The Class of 2019 also has the largest West Coast contingent ever at 23.6 percent of the class. Sunde wrote that there has been a national demographic shift with more students graduating from high school in the West, which would logically be reflected in the Class of 2019.
Laskaris said that these three increases show “tangible progress” toward building the diversity of students. She noted that the West is “a growing area of interest for Dartmouth.”
Fifty-one percent of the class will be granted need-based financial aid, with 46 percent receiving scholarships and the remainder receiving some combination of loans and work-study. In addition, 14 percent of students qualified for Pell Grants. The average award for the 46 percent of the class receiving scholarships will be $44,161.
Ninety-one percent of the students are in the top 10 percent of their graduating classes, a slight decline from last year’s 94 percent. Mean SAT scores for the class are 717 for critical reading, 722 for math and 722 for writing. About 56 percent of the class went to a public high school, similar to last year’s 55.3 percent, which was an increase from the year before.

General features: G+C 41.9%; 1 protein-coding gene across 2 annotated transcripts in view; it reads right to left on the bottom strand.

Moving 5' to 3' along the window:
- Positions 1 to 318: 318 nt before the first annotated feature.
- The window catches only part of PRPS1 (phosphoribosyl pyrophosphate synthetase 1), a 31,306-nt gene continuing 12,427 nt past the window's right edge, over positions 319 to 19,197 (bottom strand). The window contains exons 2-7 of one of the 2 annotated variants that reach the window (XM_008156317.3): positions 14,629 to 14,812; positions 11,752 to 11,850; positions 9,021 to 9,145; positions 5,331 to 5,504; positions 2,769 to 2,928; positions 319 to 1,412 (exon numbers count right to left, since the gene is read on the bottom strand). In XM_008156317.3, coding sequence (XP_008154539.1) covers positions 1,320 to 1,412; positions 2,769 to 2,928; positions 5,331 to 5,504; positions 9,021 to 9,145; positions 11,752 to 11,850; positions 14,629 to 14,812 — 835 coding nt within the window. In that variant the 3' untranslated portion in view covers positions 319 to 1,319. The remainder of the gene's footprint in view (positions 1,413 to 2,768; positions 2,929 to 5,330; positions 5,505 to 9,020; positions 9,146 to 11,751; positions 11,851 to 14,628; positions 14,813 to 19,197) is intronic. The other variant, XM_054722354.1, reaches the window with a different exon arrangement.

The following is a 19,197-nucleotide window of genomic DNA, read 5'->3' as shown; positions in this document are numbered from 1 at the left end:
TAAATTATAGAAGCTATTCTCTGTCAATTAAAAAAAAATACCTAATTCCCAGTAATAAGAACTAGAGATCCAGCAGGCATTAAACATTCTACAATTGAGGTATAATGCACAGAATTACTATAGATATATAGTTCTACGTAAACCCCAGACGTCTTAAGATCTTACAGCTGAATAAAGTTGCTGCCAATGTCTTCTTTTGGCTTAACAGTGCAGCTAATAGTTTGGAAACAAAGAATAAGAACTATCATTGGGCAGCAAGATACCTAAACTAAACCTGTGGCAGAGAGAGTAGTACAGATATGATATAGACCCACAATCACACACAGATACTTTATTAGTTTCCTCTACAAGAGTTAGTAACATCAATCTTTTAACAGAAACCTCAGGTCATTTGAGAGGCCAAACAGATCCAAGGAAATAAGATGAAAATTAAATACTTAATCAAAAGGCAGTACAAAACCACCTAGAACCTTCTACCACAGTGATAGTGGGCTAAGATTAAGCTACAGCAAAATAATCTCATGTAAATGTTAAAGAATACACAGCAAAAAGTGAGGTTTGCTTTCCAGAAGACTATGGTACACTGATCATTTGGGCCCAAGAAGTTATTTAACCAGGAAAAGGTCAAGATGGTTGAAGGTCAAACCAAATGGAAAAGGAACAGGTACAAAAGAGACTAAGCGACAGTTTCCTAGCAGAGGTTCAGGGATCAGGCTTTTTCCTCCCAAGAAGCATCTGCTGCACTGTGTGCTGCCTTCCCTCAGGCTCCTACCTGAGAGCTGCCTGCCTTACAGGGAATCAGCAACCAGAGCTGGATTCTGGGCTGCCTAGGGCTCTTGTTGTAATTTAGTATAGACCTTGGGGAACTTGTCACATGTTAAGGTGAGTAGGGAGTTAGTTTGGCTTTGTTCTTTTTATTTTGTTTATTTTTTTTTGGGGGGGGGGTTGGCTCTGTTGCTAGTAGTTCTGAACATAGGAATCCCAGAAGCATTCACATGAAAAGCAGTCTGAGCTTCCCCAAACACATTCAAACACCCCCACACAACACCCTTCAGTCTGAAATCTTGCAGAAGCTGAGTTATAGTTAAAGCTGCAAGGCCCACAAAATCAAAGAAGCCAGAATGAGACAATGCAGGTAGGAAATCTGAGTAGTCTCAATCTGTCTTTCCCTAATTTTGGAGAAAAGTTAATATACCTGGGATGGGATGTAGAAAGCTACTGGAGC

More than eight percent of students are international.
Last year’s entering class saw the highest-ever percentage of Latino students and first-generation college students, though the Class of 2019 has surpassed the latter record.
The Dimensions of Dartmouth program, now split into three dates, saw higher attendance than past years, as it did last year when additional dates were first added, Sunde wrote. This year’s on-campus program was similar to last year’s, but more off-campus events were held than in the past and early feedback on those events have been positive, he wrote.
Laskaris noted that Dimensions saw abnormal April weather, including snow, rain and sleet during all three programs.
She said that she finds it exciting that several stories on members of the Class of 2019 have shown up in local and national media. Laskaris noted the National Public Radio feature on Kristen Hannah Perez ’19, a low-income high-achieving student from Celina, Texas, as an example of a “wonderful” story about an incoming student.